Three Imaginary Girls

Seattle's Indie-Pop Press – Music Reviews, Film Reviews, and Big Fun

Bringing the sense of danger and rock adrenaline back to dark dance music, Romance sounds a little like other neo-post-punk bands jamming up the alternatives airwaves, but their audio lineage has more to do with the doom-stricken underbelly of UK club music. An obvious example would be Sisters of Mercy, as lead vocalist Drew Jackson apparently grew up on a steady diet of Andrew Eldritch and the fierce playing of his band, with David Blake on versatile guitar, Michael Ribagin on bass, and Jake Witt sounding like a marching army of drummers. Romance follows SOM's lead by actually rocking this genre, and not going art-fag or disco. (Indeed, the album ends on the ferocious protest song, the funky "Don't Go Disco.") The difference is, Romance combines the psychedelic fluidity of early SOM and other early punk/Goth bands with the intensity of current hard-edged indie rock.

The opening track, "Paris Is Burning" is reminiscent vocally and lyrically of the Ruts' classic punk track "Babylon Is Burning," and from there, the Byzantine ambiguities of the soul and the decay of urban living are set in motion through the next seven tracks. It's neat to hear a band that could be making straight dance music OR ferocious rock and roll bringing a downer to happy grooves, with Blake getting very mordantly-early Echo & the Bunnymen on some tracks, layering everything with sheens of near-psychedelic flow and crunch. The eight tracks have the same propulsion as a lot of Franz Ferdinand wanna-bes without ever touching upon a derivative Gang of Four style in either tempo or musicianship.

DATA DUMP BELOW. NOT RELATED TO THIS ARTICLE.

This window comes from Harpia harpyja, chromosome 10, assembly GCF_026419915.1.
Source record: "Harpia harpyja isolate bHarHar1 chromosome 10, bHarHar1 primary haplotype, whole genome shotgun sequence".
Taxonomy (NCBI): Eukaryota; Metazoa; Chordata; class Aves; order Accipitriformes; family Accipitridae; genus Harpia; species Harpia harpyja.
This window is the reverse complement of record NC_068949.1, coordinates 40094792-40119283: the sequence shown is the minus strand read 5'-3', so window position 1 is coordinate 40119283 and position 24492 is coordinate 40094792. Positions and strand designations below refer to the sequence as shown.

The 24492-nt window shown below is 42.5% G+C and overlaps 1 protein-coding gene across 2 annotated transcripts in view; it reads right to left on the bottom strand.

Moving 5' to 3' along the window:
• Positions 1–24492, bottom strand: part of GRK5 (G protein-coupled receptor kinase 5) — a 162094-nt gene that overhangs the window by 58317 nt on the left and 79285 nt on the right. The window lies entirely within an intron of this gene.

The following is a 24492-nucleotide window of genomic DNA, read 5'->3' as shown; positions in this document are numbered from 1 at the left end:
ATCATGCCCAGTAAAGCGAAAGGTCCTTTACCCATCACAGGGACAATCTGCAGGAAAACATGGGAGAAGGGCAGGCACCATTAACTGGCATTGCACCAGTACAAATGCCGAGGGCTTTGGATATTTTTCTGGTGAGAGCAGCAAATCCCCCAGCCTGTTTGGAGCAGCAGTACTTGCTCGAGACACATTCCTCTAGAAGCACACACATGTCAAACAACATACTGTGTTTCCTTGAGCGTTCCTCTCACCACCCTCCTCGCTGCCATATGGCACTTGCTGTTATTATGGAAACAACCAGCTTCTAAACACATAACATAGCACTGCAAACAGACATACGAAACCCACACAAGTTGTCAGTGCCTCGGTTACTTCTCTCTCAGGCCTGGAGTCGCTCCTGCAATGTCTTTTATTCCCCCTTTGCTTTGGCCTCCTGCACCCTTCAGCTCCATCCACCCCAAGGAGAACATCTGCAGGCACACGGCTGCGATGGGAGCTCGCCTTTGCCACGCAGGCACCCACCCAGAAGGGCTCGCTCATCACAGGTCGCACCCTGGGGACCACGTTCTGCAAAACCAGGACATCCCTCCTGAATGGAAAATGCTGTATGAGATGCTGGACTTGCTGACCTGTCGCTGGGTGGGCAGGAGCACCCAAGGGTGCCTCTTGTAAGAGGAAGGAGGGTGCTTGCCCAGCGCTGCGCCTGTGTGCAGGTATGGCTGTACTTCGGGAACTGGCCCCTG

As torturous and hypnotic as the grooves get, on a song like "Automatique," the band has no shame in showing a deep love for Clash-style riffs and splashes, crossing a couple of boundaries with no fear. Erik Blood's engineering makes the thing sound like a face-melting rock album, no matter how locked-in-the-groove things get. "Automatique" is probably the best song here, because its tempo oscillates more unreservedly between fills and riffs, and Jackson's dramatic vocals chanting, "Can't you see what they are doing to you?" are as venomous as anything Killing Joke ever recorded on their first three albums.

If Jackson could vary the tone and the band slow down the tempo occasionally through the rest of their material, I'm sure they could come up with either a This Corrision or a What's THIS For …! — maybe both at the same time. They certainly have the playing and passion to do so.